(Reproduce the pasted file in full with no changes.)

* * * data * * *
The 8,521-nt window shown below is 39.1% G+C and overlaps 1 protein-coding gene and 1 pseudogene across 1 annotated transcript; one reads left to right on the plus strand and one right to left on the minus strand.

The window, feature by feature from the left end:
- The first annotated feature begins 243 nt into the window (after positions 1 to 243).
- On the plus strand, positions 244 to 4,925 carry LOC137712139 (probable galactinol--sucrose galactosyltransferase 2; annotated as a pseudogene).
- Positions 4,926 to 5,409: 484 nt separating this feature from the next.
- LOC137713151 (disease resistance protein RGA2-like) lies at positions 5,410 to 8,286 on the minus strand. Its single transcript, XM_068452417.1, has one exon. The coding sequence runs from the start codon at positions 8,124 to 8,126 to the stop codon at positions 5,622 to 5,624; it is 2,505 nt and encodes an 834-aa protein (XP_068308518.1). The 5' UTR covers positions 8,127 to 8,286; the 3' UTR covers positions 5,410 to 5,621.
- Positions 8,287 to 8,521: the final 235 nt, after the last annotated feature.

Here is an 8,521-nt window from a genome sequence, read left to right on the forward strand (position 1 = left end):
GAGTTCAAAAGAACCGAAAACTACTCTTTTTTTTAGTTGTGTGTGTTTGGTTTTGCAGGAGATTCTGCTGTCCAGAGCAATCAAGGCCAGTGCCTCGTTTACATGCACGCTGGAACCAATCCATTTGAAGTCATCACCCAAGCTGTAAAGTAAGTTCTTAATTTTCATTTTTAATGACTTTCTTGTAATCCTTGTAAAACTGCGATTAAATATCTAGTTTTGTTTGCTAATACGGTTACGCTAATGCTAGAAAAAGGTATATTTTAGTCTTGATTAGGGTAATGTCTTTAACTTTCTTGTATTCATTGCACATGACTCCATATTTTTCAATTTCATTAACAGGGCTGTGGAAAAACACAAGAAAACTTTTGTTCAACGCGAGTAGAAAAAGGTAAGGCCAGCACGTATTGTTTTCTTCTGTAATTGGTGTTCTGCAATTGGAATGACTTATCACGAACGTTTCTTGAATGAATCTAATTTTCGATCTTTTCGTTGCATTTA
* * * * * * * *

The 8,521-nt window shown below is 39.1% G+C and overlaps 1 protein-coding gene and 1 pseudogene across 1 annotated transcript; one reads left to right on the plus strand and one right to left on the minus strand.

The window, feature by feature from the left end:
- The first annotated feature begins 243 nt into the window (after positions 1 to 243).
- On the plus strand, positions 244 to 4,925 carry LOC137712139 (probable galactinol--sucrose galactosyltransferase 2; annotated as a pseudogene).
- Positions 4,926 to 5,409: 484 nt separating this feature from the next.
- LOC137713151 (disease resistance protein RGA2-like) lies at positions 5,410 to 8,286 on the minus strand. Its single transcript, XM_068452417.1, has one exon. The coding sequence runs from the start codon at positions 8,124 to 8,126 to the stop codon at positions 5,622 to 5,624; it is 2,505 nt and encodes an 834-aa protein (XP_068308518.1). The 5' UTR covers positions 8,127 to 8,286; the 3' UTR covers positions 5,410 to 5,621.
- Positions 8,287 to 8,521: the final 235 nt, after the last annotated feature.

Here is an 8,521-nt window from a genome sequence, read left to right on the forward strand (position 1 = left end):
GAGTTCAAAAGAACCGAAAACTACTCTTTTTTTTAGTTGTGTGTGTTTGGTTTTGCAGGAGATTCTGCTGTCCAGAGCAATCAAGGCCAGTGCCTCGTTTACATGCACGCTGGAACCAATCCATTTGAAGTCATCACCCAAGCTGTAAAGTAAGTTCTTAATTTTCATTTTTAATGACTTTCTTGTAATCCTTGTAAAACTGCGATTAAATATCTAGTTTTGTTTGCTAATACGGTTACGCTAATGCTAGAAAAAGGTATATTTTAGTCTTGATTAGGGTAATGTCTTTAACTTTCTTGTATTCATTGCACATGACTCCATATTTTTCAATTTCATTAACAGGGCTGTGGAAAAACACAAGAAAACTTTTGTTCAACGCGAGTAGAAAAAGGTAAGGCCAGCACGTATTGTTTTCTTCTGTAATTGGTGTTCTGCAATTGGAATGACTTATCACGAACGTTTCTTGAATGAATCTAATTTTCGATCTTTTCGTTGCATTTA